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Drive Your Retirement Forward: A Financial GPS to Your New (or Current) 401(k)

By: Kati Krause 

If your workplace offers you the chance to save for retirement with a 401(k) plan, it’s crucial that you opt-in and make the most of this benefit. 

Your 401(k) is vital because very few workers receive a pension after they retire, and Social Security income is generally not considered enough to live on. In fact, experts say Social Security income isn’t enough to pay for a secure retirement even with no frills. 

Early & Often! That’s the Motto

Getting an early jump on retirement savings is key. We all know the value of time when it comes to money in the market. Basically, your nest egg will start to grow, and you’ll lower your taxable income. Remember, never underestimate the power of compound interest!  









Sign up for your company’s 401(k) plan as soon as you can, and regularly increase your contributions. Starting a retirement account and steadily investing in it early in your career can make all the difference. 

Take it to the Max 

Many employers will match your 401(k)-retirement contributionsIf they do, you should always take full advantage of that. Otherwise, you’re essentially turning down free money! 

Many employees will match 50% (or 100% if you’re lucky) of the money that you, as the employee, put towards your 401(k) from your paycheck, up to a specified maximum amount. 

Here’s an example scenario:  

Your employer matches 50% of your 401(k) contribution, up to 6%. What are your options? 

  • You contribute 6%: Your employer will deposit an additional amount equal to 3% of your check. 
  • You contribute more than 6%: You’ll still receive an employer match of 3%.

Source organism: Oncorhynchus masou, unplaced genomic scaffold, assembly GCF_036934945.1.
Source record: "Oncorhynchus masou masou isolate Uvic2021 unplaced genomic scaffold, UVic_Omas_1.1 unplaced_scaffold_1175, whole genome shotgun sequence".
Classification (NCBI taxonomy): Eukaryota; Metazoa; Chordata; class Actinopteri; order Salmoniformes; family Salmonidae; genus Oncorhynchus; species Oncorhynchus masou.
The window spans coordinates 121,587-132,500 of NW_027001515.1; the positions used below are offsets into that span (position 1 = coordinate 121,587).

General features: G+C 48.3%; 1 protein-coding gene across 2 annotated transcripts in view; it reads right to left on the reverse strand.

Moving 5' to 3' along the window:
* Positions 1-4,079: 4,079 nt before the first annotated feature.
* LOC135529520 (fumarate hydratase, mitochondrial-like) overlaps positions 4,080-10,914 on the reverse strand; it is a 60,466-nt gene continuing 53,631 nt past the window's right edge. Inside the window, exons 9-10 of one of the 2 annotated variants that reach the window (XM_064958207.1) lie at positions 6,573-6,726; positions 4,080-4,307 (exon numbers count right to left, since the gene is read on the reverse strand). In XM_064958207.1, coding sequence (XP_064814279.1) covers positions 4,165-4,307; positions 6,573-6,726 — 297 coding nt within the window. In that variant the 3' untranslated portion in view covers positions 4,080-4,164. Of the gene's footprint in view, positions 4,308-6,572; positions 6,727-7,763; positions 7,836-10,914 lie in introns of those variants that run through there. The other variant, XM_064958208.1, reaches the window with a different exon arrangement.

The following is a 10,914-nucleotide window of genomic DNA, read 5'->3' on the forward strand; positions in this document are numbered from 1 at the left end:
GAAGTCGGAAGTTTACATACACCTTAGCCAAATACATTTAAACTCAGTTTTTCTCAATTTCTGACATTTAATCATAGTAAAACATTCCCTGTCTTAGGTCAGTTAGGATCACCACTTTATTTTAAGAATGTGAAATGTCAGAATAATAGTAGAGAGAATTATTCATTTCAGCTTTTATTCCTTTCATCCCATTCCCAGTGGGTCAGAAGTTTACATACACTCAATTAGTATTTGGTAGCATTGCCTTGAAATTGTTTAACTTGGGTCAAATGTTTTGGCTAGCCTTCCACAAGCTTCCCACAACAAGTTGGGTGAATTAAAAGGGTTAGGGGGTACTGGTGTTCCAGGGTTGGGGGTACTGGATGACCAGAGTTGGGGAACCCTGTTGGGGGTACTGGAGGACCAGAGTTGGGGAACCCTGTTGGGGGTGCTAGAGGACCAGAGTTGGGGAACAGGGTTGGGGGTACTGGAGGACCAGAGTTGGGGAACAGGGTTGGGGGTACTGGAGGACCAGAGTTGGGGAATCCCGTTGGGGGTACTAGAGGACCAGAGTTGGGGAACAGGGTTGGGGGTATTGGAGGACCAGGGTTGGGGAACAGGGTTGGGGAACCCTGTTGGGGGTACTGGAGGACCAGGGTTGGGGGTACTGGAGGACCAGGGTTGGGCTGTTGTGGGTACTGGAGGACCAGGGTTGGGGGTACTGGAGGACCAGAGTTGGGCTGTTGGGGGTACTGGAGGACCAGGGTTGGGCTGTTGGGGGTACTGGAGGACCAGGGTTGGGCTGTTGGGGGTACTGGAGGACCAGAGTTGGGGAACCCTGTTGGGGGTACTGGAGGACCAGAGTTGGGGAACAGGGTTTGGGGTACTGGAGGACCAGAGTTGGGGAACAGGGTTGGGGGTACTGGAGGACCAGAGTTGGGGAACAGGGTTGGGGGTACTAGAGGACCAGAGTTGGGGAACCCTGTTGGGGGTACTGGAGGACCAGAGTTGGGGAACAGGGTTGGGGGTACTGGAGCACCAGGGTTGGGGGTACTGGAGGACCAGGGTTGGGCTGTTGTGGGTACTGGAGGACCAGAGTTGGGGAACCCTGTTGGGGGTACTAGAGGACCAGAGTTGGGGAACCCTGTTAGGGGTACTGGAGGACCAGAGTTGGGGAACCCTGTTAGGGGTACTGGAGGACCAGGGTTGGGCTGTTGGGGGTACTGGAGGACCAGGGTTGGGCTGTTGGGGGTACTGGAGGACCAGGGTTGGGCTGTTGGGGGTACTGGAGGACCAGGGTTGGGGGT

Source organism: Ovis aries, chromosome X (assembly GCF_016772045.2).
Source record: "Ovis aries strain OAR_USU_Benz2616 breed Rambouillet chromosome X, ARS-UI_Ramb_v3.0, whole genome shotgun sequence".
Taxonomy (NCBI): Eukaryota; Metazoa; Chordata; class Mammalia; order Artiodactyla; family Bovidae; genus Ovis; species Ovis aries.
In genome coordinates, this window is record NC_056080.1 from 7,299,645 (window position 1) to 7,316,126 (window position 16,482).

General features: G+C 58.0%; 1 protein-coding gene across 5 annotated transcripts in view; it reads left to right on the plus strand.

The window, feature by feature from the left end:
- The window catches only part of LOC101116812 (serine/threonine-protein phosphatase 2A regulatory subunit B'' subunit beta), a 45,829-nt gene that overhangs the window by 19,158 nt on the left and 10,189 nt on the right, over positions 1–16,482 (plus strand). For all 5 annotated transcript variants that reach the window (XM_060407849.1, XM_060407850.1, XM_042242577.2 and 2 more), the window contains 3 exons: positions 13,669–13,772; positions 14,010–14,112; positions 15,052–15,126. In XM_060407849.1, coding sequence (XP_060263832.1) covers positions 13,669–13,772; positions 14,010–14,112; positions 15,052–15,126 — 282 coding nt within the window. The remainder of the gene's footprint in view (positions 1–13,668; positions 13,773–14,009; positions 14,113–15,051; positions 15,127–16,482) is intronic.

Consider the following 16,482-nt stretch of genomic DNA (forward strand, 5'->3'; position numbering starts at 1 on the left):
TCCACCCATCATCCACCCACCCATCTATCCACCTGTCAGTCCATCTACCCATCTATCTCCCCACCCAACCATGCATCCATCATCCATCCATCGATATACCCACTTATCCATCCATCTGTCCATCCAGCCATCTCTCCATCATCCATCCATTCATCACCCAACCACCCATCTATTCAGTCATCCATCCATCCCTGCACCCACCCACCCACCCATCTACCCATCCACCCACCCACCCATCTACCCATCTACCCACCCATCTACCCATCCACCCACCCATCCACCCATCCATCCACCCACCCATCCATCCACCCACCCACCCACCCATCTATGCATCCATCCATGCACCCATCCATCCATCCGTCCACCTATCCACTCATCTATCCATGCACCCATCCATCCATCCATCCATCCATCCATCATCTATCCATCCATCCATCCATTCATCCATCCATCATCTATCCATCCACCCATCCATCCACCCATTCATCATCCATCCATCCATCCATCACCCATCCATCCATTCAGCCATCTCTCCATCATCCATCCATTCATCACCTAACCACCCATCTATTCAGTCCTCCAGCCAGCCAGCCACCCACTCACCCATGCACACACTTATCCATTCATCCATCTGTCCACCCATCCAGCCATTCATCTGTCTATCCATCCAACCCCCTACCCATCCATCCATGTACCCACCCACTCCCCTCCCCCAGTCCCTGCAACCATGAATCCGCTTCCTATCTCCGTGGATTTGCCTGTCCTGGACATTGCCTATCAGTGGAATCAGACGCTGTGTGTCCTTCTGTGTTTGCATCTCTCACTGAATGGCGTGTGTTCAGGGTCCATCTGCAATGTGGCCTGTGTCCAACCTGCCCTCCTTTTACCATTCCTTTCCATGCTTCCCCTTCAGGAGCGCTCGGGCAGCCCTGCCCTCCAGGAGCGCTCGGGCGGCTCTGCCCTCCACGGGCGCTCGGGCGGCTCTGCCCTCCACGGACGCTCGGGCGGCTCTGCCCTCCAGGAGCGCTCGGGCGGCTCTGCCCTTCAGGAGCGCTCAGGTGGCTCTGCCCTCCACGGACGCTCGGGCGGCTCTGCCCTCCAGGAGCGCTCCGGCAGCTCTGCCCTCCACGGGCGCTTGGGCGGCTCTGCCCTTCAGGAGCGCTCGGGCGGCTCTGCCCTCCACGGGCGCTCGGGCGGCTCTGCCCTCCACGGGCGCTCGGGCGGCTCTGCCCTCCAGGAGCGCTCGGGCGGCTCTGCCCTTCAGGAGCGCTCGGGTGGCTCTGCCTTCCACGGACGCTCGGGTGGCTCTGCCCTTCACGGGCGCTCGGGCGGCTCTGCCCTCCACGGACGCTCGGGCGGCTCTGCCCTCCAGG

• You contribute 4%: Your employer will deposit an amount equal to 2% of your paycheck or 50% of your contribution.   

This match is free money from your employer toward your retirement. You should do what you can to make sure not to leave that money on the table. In other words, you should deposit at least the amount into your 401(k) needed to get the maximum employer match. In the example above, you should contribute at least 6% of your paycheck into your 401(k). 

If you can, you should contribute more than the minimum contribution required to get the most employer match. 

A good rule of thumb is to contribute at least 10% of your income. But, as with everything in the financial world, this should be customized based on your individual circumstance. This percentage may need to be higher if you are playing catch up. If you would like to consult experts on what exactly you should be doing in order to ensure you meet your desired retirement goal, reach out to us at FJY 

Side note: the Internal Revenue Service limits how much you may contribute to your 401(k). For 2022, that limit was $20,500. Workers aged 50 and older may make additional “catch-up” contributions. These can be up to $6,500 for a total of $27,000. 

Consider a Roth Account 

Most employers also give the option to make contributions to a Roth 401(k) account 

What is the difference between the two you ask? Here is a brief overview: 


Roth 401(k) 

Employer-Sponsored Account 

Employer-Sponsored Account 

Contributions are Made Pre-Tax, but Taxed Upon Withdrawal 

Contributions are Made Post-Tax, but Withdrawals are Tax-Free 

Annual Contribution Limit: $20,500 

Annual Contribution Limit: $20,500 

Take note that you can also do a combo investment into each account up to the max (e.g. you can put 50% of savings into a Roth 401k and 50% of savings to a regular 401k up to $20,500). 

When considering which route to take, be sure to take your tax rate into consideration. Is it better for you to pay taxes now or later? If your tax rate will be higher when you retire, then it may make more sense to make Roth contributions while you are in a lower tax bracket. If your tax rate will be lower when you retire, it may make sense to contribute to your 401(k) and pay taxes later. As always, it’s best to consult an expert when making this decision.